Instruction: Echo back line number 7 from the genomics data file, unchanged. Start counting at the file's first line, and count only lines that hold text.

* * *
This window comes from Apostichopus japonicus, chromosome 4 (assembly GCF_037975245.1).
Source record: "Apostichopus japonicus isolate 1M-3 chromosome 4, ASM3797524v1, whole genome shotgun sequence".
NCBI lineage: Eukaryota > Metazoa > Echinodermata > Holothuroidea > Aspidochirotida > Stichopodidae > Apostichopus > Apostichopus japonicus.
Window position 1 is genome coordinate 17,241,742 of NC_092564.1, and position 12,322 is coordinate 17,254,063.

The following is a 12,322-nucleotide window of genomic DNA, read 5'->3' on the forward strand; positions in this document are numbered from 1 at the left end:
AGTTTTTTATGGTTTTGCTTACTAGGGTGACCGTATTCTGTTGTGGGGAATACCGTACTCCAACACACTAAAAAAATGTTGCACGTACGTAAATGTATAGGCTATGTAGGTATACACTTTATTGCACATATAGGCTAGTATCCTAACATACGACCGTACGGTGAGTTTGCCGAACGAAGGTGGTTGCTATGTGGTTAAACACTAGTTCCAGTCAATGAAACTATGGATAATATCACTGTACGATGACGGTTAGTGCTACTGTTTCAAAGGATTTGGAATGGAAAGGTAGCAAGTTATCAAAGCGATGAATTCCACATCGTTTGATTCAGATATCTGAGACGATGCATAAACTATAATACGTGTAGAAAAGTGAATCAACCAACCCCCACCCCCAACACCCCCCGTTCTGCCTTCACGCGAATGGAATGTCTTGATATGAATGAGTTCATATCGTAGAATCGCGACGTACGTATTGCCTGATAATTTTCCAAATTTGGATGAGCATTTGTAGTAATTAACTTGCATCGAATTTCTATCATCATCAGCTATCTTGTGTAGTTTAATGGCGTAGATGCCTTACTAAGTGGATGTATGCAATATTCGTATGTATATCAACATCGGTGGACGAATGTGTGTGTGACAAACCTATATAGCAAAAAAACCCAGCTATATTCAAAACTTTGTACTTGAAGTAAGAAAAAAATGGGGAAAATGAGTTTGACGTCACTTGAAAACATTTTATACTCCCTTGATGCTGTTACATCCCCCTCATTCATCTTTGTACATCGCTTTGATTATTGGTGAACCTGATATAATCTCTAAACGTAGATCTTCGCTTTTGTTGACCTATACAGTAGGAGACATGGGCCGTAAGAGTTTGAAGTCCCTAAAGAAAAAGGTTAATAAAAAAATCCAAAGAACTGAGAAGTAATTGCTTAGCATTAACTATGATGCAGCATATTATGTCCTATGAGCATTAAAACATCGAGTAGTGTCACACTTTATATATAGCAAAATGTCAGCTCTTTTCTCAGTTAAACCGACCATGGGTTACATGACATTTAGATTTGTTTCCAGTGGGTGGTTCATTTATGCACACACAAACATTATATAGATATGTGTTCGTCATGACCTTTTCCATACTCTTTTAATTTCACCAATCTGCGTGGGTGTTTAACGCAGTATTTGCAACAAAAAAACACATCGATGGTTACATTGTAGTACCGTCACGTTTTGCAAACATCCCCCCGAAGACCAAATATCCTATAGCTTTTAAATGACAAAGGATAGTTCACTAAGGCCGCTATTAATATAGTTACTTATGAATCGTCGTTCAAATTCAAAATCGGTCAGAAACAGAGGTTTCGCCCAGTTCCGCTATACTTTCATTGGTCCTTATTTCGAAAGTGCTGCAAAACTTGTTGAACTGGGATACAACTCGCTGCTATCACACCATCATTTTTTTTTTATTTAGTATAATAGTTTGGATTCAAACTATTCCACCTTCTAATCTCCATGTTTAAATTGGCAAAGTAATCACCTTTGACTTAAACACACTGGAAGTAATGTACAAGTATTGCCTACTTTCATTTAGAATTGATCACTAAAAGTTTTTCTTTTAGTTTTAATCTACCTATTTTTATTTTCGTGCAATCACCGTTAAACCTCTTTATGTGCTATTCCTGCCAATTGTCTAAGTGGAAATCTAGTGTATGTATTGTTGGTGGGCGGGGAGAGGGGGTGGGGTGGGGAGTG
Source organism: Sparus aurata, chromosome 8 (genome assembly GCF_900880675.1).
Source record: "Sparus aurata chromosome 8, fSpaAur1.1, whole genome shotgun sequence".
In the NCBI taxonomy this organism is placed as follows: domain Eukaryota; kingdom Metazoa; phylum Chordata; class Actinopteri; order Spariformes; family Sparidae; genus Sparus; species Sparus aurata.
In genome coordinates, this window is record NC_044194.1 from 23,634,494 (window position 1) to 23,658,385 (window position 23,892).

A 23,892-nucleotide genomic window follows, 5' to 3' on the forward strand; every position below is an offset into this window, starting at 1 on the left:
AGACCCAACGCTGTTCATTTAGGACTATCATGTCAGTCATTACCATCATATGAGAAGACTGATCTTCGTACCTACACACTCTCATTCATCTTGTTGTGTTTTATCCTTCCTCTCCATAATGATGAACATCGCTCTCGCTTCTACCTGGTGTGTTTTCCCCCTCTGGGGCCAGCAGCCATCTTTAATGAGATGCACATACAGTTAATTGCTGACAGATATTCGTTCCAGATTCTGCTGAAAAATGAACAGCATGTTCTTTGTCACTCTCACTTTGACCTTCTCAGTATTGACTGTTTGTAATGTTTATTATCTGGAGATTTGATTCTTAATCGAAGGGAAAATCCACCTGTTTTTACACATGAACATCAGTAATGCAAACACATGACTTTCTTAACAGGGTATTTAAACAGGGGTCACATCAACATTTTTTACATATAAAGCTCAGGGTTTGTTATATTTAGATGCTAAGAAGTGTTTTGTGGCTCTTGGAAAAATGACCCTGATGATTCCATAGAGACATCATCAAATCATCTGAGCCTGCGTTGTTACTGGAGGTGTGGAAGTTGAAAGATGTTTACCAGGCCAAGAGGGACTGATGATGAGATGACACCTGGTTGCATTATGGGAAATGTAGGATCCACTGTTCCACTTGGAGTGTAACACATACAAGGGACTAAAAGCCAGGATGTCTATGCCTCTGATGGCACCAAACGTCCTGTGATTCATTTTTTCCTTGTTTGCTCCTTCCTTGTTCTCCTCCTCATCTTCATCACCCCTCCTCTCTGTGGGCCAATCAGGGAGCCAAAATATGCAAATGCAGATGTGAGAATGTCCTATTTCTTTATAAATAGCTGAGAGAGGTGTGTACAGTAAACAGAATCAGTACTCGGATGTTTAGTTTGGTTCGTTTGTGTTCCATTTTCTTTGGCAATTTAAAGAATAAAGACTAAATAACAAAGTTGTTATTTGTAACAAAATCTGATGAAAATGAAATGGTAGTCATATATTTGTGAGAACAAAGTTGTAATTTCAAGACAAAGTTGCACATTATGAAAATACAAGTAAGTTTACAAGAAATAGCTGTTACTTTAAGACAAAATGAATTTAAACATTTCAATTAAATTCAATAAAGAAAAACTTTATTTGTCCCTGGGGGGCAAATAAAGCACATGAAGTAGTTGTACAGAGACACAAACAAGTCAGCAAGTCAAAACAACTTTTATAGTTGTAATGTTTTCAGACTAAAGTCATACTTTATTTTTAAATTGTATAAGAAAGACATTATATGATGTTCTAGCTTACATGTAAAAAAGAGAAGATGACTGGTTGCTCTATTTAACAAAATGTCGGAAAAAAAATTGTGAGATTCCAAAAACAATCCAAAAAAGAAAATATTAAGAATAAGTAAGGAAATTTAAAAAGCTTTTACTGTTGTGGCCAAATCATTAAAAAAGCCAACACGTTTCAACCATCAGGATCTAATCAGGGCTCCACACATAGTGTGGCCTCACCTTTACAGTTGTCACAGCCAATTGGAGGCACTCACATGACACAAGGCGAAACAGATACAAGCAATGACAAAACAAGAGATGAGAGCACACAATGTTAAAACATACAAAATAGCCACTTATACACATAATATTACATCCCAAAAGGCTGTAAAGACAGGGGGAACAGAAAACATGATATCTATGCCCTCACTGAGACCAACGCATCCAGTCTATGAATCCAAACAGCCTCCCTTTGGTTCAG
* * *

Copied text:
Source organism: Sparus aurata, chromosome 8 (genome assembly GCF_900880675.1).